If you want an idea of how terrible this pricing is, compare it to what some of our recommendations for The Best Overall VPNs charge.
ExpressVPN, for example, is only $12.95/month, while NordVPN costs $11,95/month.
Let’s face it – HotSpot Shield is over-priced, especially considering how little they’re offering.
Unblock Websites for Slightly Less Limited Streaming
You’re probably feeling as starved for good news as we are at this point.
Thankfully, we can deliver some: HotSpot Shield is one of the increasingly few VPN services that can still stream Netflix.
Unfortunately, there’s a “but…”
Netflix’s proxy detection is constantly getting better at blocking VPNs. And while HotSpot Shield is flying under the radar for now, they’re not going completely undetected.
We couldn’t get Netflix US or UK to work, so you might find you’re stuck watching Netflix Canada.
You might be able to get one of the other Netflix regions to work, but you’ll need to open a support ticket requesting a list of currently working servers.
Alternatively, take a look at our suggestions for the Best Netflix VPNs.
Difficulty with streaming online content (largely thanks to annoying, prohibitively expensive exclusivity deals) led more and more people back to torrenting.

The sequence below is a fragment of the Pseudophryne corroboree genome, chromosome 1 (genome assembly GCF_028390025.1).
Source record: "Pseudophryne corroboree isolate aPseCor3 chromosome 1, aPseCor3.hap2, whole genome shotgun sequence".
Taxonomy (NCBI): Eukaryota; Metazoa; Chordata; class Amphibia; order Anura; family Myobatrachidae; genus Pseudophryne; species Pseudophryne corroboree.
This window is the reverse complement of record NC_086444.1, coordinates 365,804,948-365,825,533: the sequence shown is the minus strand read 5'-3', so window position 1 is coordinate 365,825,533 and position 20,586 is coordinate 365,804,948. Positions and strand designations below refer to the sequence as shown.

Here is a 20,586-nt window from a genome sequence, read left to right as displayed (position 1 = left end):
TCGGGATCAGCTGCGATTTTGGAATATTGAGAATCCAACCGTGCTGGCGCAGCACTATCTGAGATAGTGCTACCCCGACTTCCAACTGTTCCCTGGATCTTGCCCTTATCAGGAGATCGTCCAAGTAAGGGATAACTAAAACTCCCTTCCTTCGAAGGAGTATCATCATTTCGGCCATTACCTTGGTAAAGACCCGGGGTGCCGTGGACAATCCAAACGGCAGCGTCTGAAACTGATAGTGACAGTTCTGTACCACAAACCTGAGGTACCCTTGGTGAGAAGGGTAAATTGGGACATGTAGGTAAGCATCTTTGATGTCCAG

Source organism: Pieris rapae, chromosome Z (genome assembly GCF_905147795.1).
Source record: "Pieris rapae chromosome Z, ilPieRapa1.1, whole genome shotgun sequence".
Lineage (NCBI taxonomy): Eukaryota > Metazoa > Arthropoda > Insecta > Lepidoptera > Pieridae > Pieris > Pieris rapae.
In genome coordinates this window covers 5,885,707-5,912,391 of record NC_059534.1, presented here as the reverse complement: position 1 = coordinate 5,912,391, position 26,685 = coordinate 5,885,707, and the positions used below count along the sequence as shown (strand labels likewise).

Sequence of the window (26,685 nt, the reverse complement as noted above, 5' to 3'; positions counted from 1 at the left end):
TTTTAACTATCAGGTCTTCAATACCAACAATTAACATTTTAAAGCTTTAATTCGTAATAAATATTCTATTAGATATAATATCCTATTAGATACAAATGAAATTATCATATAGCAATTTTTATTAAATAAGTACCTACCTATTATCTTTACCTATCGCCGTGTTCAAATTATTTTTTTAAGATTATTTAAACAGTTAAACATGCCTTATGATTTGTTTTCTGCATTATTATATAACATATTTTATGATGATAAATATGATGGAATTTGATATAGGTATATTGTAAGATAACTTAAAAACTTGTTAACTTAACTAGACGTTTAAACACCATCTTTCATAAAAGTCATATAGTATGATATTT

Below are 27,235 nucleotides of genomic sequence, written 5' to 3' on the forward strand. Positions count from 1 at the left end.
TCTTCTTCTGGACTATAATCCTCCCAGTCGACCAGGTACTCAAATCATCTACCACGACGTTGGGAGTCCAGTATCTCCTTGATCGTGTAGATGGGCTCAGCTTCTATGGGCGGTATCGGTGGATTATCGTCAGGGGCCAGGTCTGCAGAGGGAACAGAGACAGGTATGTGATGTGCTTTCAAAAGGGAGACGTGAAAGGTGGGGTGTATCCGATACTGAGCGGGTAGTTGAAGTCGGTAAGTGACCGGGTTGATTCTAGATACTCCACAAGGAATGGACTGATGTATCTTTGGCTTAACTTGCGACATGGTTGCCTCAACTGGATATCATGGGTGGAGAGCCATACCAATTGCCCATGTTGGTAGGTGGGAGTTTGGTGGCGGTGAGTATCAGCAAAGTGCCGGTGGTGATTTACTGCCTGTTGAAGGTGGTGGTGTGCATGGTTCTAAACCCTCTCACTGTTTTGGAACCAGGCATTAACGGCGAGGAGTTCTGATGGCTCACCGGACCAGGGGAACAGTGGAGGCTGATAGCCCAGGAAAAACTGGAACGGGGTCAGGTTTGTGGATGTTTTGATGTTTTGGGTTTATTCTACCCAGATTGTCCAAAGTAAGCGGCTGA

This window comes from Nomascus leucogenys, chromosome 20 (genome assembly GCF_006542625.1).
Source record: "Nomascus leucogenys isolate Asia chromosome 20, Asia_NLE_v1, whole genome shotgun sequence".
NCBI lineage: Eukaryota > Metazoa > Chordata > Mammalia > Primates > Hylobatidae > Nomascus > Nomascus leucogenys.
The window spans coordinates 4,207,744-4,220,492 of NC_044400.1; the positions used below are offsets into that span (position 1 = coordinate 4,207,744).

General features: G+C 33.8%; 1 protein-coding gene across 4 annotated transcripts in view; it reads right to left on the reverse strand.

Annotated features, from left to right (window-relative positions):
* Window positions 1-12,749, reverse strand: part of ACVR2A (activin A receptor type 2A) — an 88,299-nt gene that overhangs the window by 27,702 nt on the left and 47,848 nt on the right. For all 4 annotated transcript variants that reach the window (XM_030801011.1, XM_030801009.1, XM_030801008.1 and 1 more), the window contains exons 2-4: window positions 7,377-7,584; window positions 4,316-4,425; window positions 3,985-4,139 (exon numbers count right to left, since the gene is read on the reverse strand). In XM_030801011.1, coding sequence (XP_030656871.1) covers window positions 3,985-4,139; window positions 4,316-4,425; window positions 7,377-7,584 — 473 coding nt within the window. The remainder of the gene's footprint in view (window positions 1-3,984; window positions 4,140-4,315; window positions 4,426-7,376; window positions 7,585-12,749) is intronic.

Now, the legality of torrenting is a complicated matter we won’t delve into here. You can take a look at our piece Is Torrenting Illegal? for the full picture.
But basically, there are legal uses for the peer-to-peer (P2P) network, which is why we cover the topic.
HotSpot Shield takes the same stance as we do – they don’t condone using torrents to break copyright laws, but they aren’t going to stop you from torrenting safely either.
So yes, you can technically torrent with HotSpot Shield. But given the security flaws, it’s a risky move.
We have a review of The Best Torrent VPNs you can look at if you want a better option.
Usability and Support
Okay, back to the “good news mixed with bad news” routine…
HotSpot Shield is incredibly fast to install.
Most VPNs take about 5 minutes, but we were able to start connecting to a server in under 3 minutes.
The app design is also very sleek and easy to use.